EGU General Assembly 2020
© Author(s) 2020. This work is distributed under
the Creative Commons Attribution 4.0 License.

Very rare heat extremes: how anomalous could they get?

Claudia Gessner, Erich Fischer, Urs Beyerle, and Reto Knutti
Claudia Gessner et al.
  • Institute for Atmospheric and Climate Science, ETH Zurich, Zurich, Switzerland (

Extreme heat waves as in 2003 and 2010 can have severe consequences for the economy and society. This raises the question how anomalous they could have gotten. Addressing this question is challenging given the lack of long coherent reliably daily data. Multi-millennial GCM simulations and single-model initial condition large ensembles offer a new opportunity to investigate the very upper tail of temperature distribution. Here, we use a nearly 5,000-year long pre-industrial control run and a 84-member large initial condition ensemble performed with CESM1.2. Evaluations show that the simulated climate variability and temperature response to circulation anomalies agree well with the ERA5 reanalysis over large parts of the global land regions.

We show that highest temperature extremes in the long pre-industrial control simulation exceed the temperature records of 2003 by several degrees in the related hotspot region over Western Europe. The anomalies are caused by large anticyclonic circulation anomalies and very dry land surface conditions, leading to amplifying feedbacks in the surface energy budget. Moreover, the simulation results reveal that summer temperature maxima as a function of return period have an asymptotic , suggesting an upper temperature limit.

In a next step, we use a novel method of ensemble boosting to generate even more extreme temperatures. To that end, 100-member ensembles are reinitialized with perturbed atmospheric conditions weeks before the most intense events. Thereby, we gain insight into short-term mechanisms that underly these hot extremes. The result of the ensemble calculation shows that using this method even more extreme event anomalies can be generated, substantially exceeding highest values in the long pre-industrial control simulations. We investigate how the physical mechanisms of these rare and unseen simulated events differ from more moderate events. We further compare the simulated very rare events with maximum anomalies estimated based on statistical methods.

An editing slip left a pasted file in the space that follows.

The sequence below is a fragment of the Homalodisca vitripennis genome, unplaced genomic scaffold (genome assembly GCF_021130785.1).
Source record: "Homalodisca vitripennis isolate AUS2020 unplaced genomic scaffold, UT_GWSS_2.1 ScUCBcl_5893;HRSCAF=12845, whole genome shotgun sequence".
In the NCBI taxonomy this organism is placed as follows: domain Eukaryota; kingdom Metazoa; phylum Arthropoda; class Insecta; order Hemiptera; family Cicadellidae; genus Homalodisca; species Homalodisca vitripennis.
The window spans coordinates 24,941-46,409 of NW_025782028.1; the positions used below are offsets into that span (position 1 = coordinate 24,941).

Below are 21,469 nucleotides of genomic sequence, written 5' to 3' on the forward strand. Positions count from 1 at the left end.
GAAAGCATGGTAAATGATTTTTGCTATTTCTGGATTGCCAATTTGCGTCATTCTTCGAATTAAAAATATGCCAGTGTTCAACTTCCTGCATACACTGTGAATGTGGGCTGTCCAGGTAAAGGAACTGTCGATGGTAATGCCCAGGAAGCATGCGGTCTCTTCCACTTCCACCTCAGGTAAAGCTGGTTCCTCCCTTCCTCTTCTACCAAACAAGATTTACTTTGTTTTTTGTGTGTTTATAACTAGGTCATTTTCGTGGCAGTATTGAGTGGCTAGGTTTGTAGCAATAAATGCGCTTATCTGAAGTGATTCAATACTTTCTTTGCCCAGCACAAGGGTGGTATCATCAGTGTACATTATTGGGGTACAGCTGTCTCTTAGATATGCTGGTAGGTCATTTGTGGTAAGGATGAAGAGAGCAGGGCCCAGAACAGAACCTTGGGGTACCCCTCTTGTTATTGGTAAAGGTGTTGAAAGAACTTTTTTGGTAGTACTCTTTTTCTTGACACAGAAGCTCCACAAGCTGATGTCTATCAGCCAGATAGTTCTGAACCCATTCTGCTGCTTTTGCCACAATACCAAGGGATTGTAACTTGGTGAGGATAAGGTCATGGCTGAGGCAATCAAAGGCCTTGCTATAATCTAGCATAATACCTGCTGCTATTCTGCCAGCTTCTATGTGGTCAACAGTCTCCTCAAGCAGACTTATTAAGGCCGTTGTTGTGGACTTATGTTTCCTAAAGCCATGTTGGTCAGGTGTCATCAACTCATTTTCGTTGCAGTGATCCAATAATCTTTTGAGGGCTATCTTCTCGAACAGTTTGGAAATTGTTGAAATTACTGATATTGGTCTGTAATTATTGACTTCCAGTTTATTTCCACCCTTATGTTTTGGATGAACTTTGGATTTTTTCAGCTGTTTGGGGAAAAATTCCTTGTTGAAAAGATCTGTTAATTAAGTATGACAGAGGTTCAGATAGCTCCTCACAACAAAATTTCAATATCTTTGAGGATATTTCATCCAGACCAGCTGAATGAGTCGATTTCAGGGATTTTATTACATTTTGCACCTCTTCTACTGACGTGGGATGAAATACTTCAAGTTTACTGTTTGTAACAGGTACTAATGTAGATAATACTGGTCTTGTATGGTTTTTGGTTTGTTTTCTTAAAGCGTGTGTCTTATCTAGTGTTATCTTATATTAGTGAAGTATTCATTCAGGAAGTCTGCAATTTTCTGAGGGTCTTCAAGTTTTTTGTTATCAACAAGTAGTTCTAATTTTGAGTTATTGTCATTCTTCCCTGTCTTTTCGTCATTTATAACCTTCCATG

How to cite: Gessner, C., Fischer, E., Beyerle, U., and Knutti, R.: Very rare heat extremes: how anomalous could they get?, EGU General Assembly 2020, Online, 4–8 May 2020, EGU2020-1628,, 2019

Comments on the presentation

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Presentation version 1 – uploaded on 01 May 2020
  • CC1: Comment on EGU2020-1628, Ana Casanueva, 05 May 2020

    Hi Claudia, many thanks for preparing your presentation in this format, which made it much easier to follow, and for taking part in the dicussions this morning.

    I have one question (I am sorry if that is too obvious) about the ensemble boosting. In your slide 4, which peak/extreme is used for ensemble boosting, is that a single event (summer 2003)? or all the 20-year block maxima in the control run?


    • AC1: Reply to CC1, Claudia Gessner, 05 May 2020

      Hi Ana,

      this is a good question and important for the interpretation of the results. I am sorry that I have not added this information to the caption.

      I applied ensemble boosting to the most extreme heat wave in the 5,000-year pre-industrial simulation. Here, the most extreme heat wave refers to the event, achieving the highest Tx7d anomaly (7-day running mean of daily maximum 2m-temperature) in the summer months JJA. This highest Tx7d anomaly is shown as the red horzontal line in the figure on slide 4. It also corresponds to the most extreme 20-year block maxima (point most right) in the return period plot on the previous slide 3.

      If you want to compare the results to, e.g., the European heat wave 2003, first keep in mind that the shown hottest pre-industrial event already exceeds the records of 2003 by up to a few degree, as shown on slide 3. Taking ensemble boosting into account, the results show that about one quarter of all ensemble members (with lead times 7-16 days) exceeds the highest Tx7d anomaly of the pre-industrial simulation but remain within the estimated range of upper Tx7d bound, estimated by the GEV-distribution on slide 3.

      I hope that I could answer your question. If there is still something unclear, please do not hestitate to contact me again.

      • CC3: Reply to AC1, Ana Casanueva, 06 May 2020

        ok, I got it. thanks for clarifying!

  • CC2: Comment on EGU2020-1628, Clemens Schwingshackl, 05 May 2020

    Thank you for the very nice and clear presentation, Claudia!
    I am coming back to my question I asked during the chat session: Do you think a similar approach could be used for precipitation extremes? Are you planning to do anything in this direction? I guess for convective precipitation it could be difficult, bur for large scale events it might be possible. What do you think?

    • AC2: Reply to CC2, Claudia Gessner, 05 May 2020

      Hi Clemens,

      we have not yet tested ensemble boosting for precipitation extremes, but basically the method could be used for other variables too. Maybe you would need smaller lead times, as large-scale precipitation events could easily get lost in the driving field or the affected regions differ. Due to the coarse resolution of the model and the small time and spatial scales of convective precipitation, these events are inappropriated.

      I guess an application of ensemble boosting on large-scale precipitation events would be very interesting. However, we have not (yet) planned anything on precipitation extremes. Nevertheless, thank you for your suggestion, we will keep this in mind.

      I hope that I could answer your question. Please contact me again, if there is still something unclear.